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Mads Peter Klindt
 

Mads Peter Klindt

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    Mads Peter Klindt Mads Peter Klindt Presentation Transcript

    • Flexicurity: The Danish Experience
      Mads Peter Klindt, Research Fellow
      Centre for Labour Market Research (CARMA)
      Aalborg University
      mpk@epa.aau.dk
      Presentation at the FORES labour market conference in STOCKHOLM
      March 24, 2010
    • Outline of the presentation
      The Danish flexicurity-model
      Nordic flexicurityprofiles
      The dynamics of flexicurity: some empirical findings concerning labour market mobility
      Time to turnaround? Some policy recommendations for the Swedish government
    • The ‘Golden Triangle’ of Flexicurity
      Traditional nexus between flexibility and security (since 1899/1907)
      Flexible labour market
      Qualification effect of ALMP (1994)
      Active labour market policies
      Generous
      unemployment benefits
      Motivational effect of ALMP(1994/2001)
      Source: Madsen (2006)
    • Flexicurity version 2.0
      FlexibleLabourMarket
      Educationand CVT
      Job trai-ning
      Unem-ployment Benefits
      Service, monitoring and control
      Source: Klindt (2010)
    • Nordic flexicurity-profiles
      Source: Nordic Council of Ministers (2010)
    • Dynamics of flexicurity
      Moderate to low EPL reduces labour market segmentation and improves employer’s ability to adjust to changes through hiring and firing (flexibility).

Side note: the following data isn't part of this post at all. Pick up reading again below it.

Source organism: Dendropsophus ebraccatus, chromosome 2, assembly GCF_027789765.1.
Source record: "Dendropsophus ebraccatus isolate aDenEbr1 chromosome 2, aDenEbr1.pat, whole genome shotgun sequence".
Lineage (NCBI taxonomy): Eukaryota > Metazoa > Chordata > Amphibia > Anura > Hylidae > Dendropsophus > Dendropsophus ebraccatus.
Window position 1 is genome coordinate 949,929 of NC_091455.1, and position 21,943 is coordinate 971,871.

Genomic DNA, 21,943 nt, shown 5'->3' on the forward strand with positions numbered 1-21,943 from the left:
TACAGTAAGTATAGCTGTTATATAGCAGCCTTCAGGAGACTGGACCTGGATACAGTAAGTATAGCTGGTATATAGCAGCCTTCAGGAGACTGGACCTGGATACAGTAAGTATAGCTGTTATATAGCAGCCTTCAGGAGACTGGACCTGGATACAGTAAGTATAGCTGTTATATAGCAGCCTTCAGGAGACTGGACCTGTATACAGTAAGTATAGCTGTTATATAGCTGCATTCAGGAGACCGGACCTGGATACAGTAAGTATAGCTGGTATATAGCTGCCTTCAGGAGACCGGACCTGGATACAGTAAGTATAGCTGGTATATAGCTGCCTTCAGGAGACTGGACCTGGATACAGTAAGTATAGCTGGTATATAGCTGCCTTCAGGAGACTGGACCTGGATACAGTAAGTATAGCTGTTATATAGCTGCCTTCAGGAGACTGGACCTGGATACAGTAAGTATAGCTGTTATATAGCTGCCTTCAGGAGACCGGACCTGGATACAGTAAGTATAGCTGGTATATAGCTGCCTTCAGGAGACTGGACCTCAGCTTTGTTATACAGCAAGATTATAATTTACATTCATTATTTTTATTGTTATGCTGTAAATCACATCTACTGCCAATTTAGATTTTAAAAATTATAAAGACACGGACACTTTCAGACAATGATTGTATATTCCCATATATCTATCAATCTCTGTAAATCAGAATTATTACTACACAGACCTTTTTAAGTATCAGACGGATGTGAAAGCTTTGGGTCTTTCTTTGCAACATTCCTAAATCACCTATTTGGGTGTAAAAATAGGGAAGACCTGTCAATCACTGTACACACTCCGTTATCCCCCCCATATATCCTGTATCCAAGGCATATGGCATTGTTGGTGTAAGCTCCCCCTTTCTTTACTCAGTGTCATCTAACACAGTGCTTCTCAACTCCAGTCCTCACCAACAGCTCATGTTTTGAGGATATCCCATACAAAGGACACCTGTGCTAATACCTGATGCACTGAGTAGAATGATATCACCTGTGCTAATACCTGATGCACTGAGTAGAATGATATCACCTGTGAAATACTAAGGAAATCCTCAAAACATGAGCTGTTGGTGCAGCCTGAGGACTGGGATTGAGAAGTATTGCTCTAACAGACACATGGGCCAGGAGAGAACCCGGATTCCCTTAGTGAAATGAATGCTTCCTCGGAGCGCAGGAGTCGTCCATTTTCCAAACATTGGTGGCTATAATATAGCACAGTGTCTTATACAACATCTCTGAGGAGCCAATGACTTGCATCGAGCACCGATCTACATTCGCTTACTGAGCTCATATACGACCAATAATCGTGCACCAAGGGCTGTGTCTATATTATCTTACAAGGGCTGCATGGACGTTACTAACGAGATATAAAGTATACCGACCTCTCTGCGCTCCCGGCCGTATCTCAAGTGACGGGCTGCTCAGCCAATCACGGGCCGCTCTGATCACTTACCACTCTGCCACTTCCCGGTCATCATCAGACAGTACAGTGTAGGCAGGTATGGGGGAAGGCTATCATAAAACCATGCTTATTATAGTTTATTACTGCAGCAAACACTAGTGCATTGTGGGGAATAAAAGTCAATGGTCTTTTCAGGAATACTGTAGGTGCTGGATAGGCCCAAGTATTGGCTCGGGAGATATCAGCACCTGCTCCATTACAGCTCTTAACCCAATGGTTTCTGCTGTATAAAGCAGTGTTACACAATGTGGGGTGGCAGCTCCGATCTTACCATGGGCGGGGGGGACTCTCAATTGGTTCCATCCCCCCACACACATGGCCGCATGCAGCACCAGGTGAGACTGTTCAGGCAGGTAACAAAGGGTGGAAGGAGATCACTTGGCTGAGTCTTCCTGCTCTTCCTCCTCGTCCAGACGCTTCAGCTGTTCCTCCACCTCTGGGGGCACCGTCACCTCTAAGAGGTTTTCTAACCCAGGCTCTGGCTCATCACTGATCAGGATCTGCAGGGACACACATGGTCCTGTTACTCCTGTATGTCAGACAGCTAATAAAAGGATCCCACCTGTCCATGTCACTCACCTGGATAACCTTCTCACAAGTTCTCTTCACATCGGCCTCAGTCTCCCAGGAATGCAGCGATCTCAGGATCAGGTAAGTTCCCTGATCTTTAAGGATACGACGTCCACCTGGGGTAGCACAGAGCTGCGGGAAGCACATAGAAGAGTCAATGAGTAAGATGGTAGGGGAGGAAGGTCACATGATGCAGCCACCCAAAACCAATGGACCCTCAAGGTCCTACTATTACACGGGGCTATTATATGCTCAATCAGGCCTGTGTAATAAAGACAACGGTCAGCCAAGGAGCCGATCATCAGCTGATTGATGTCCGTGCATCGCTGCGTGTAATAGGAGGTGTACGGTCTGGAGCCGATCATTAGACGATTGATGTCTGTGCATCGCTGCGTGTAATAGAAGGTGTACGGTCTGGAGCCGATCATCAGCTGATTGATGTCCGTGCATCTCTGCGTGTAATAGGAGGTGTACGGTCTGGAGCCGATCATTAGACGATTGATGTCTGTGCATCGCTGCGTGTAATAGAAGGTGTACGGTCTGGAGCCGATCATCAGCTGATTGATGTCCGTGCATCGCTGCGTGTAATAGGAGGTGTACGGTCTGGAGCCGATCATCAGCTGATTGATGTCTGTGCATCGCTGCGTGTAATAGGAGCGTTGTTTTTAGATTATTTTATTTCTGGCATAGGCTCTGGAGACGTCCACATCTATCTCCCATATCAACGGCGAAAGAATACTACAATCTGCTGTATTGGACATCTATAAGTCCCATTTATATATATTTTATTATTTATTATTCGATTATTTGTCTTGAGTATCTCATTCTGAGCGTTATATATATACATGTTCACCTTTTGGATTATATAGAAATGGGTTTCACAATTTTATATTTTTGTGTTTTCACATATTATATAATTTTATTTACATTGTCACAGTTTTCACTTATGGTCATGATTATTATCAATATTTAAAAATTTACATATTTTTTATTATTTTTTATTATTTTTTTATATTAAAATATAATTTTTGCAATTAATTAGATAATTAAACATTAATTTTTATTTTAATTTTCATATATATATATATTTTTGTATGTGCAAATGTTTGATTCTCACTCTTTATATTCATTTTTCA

So, when hiring and firing is cheap, employers are less hesitant to hire; especially, this has an positive impact on youth employment rates.
      Good UB provides economic security for unemployed persons (security) and reduces the political pressure for better job security
      High and long lasting UB can create functional disincentives (such as reduced search intensity), however, it a has positive effect on workers’ willingness to take the risk of job-to-job mobility
      Furthermore, the negative incentives stemming from UB can largely be offset by ALMP through balanced systems of rights and duties.
    • Labour turnover
      European Commission (2009)
    • Labour market segmentation and EPL
      Source: European Commission (2006)
    • Youth unemployment
      Source: European Commission (2009)
    • Mobility from temporary employment to other statuses (from one year to the next)
      Source: Nordic Council of Ministers (2010)
    • Job mobility: Experiences and attitudes
      Share of work force with a positive view on job mobility
      R2 = 0,8401
      R2 = 0,6195
      Average number of job transitions per person
      Source: Owncalculationsbasedon Eurobarometer 64.1 (2005)
    • Policy-recommendations for the Swedish government
      The Swedish government has reduced the generosity of the UB, halved the UB-duration, but maintained a high degree of EPL
      These steps, together with increased self-financing in the UI-funds, may jeopardize Swedish workers’ willingness to take the risk of job-to-job mobility, and may result in a less dynamic labour market.
      From a flexicurity-perspective, Sweden should rather have preserved its UB system (generous benefits and collective risk pooling) while at the same time it should have reduced EPL to lower the economic burden on private enterprises.
      “Workers will be more inclined to take risks associated with job transfers if benefits are adequate during transition periods and if prospects for new and better jobs are real (…) if these conditions are met, dismissal procedures can be made considerably lighter, less costly and less time consuming” (European Commission, 2007)
    • Unemployment insurance in Denmark and Sweden
      Compensation rate
      90 %
      80 %
      70 %
      Duration
      300 days
      4 years
    • Denmark also has problems…
      Gap between registered and surveyed unemployment
      Source: AE-raadet (2010)